A White House official reiterated much of what was in the letter sent to Capitol Hill, but added that “all options were on the table in terms of our response.” The official said that reports of the use of chemical weapons in Aleppo in March was one of the incidents being examined.
Three exchange students from the Middle East are wrapping up their time in Juneau. They came here as part of the Kennedy-Lugar Youth Exchange and Study program under the wing of Juneau People for Peace and Justice. JPPJ leadership knew the three students would twice become young ambassadors – first in their new communities, and again when they return home.
Rescue workers in Bangladesh sifted through broken concrete and twisted rebar Thursday hoping to find survivors from the collapse of an eight-story garment factory complex that has killed more than 200 people and trapped hundreds of others.
More than 70 people are dead and some 600 injured in Bangladesh following the collapse of an eight-story building on the outskirts of the capital, Dhaka.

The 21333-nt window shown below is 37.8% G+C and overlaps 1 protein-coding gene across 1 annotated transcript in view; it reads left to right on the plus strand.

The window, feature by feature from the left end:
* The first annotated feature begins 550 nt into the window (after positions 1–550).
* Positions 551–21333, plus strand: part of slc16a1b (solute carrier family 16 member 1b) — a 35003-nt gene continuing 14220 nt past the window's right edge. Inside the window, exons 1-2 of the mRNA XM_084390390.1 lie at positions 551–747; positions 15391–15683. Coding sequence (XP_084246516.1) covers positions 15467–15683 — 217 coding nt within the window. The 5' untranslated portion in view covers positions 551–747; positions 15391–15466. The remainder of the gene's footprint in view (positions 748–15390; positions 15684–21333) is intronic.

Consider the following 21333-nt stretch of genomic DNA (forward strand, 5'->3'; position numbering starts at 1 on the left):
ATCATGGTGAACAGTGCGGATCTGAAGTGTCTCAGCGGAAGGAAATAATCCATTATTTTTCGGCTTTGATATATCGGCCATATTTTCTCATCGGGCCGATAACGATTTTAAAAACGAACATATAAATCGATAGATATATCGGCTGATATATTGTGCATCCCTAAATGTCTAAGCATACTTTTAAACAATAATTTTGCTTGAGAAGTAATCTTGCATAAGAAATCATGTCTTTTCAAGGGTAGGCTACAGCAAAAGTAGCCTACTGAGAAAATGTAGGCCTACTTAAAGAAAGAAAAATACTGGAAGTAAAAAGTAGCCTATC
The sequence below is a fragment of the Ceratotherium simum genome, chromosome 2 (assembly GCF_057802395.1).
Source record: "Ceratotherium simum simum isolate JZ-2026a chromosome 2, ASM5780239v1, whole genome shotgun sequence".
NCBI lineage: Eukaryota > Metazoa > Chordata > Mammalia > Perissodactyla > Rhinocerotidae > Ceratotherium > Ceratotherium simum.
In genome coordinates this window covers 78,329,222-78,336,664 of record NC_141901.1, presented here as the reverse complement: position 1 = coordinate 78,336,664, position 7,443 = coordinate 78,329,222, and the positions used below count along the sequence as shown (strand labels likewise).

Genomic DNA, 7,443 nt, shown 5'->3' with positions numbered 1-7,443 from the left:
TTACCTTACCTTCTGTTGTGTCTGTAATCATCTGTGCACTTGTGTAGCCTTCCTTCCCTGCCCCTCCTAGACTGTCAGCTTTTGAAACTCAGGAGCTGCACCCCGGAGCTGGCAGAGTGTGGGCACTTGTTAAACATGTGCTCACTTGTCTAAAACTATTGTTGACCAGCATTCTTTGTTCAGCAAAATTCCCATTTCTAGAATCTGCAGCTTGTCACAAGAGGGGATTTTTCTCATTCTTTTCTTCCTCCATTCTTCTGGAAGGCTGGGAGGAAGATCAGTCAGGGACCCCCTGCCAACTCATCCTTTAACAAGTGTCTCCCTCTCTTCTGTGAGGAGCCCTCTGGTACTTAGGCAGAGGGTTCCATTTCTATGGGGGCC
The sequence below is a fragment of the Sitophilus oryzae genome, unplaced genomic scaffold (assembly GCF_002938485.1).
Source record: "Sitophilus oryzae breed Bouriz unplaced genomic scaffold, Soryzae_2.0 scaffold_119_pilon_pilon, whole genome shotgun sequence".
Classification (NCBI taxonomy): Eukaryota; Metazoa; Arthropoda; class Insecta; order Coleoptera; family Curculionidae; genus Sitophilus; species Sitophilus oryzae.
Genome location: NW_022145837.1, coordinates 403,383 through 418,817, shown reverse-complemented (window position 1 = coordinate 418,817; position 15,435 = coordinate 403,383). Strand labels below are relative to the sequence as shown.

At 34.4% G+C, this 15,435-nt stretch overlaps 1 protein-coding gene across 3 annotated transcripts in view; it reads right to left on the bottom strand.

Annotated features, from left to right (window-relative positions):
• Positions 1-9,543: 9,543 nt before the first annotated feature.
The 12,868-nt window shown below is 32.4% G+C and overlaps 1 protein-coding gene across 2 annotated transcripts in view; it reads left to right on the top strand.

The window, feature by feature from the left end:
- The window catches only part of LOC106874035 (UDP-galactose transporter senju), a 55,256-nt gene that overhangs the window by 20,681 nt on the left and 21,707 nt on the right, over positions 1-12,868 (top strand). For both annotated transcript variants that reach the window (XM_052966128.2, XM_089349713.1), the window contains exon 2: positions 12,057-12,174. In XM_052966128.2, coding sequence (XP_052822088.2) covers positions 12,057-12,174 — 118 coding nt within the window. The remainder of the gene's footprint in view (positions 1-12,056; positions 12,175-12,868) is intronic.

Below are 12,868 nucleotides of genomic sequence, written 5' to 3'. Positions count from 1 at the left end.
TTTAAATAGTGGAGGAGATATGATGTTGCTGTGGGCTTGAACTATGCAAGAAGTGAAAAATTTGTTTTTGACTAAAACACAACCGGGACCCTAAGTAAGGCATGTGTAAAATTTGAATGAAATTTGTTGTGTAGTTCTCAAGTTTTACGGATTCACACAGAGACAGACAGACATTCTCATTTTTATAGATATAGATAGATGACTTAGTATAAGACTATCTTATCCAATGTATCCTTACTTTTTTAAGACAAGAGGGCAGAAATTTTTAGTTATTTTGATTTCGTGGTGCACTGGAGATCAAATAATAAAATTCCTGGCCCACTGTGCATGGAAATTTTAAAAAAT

The U.S. Senate will vote today whether to begin debate on a package of new gun regulations.
The commander of the U.S. Pacific Command said Tuesday that American forces currently have the ability to intercept a North Korean ballistic missile.
Monday’s developments on the Korean Peninsula, where tensions have been running even higher than usual in recent weeks:
Margaret Thatcher, who as British prime minister in the 1980s became known as the “Iron Lady” for her tough economic policies, her partnership with President Reagan in standing up to communism and the short war with Argentina over the Falklands, has died.
Fifty countries will need to ratify the treaty. In the United States, only the Senate does so, and because of the magnitude of these treaties, they require 67 votes.
The group Numbers USA aims to “educate voters” in states with senators who could play a pivotal role in the coming immigration debate.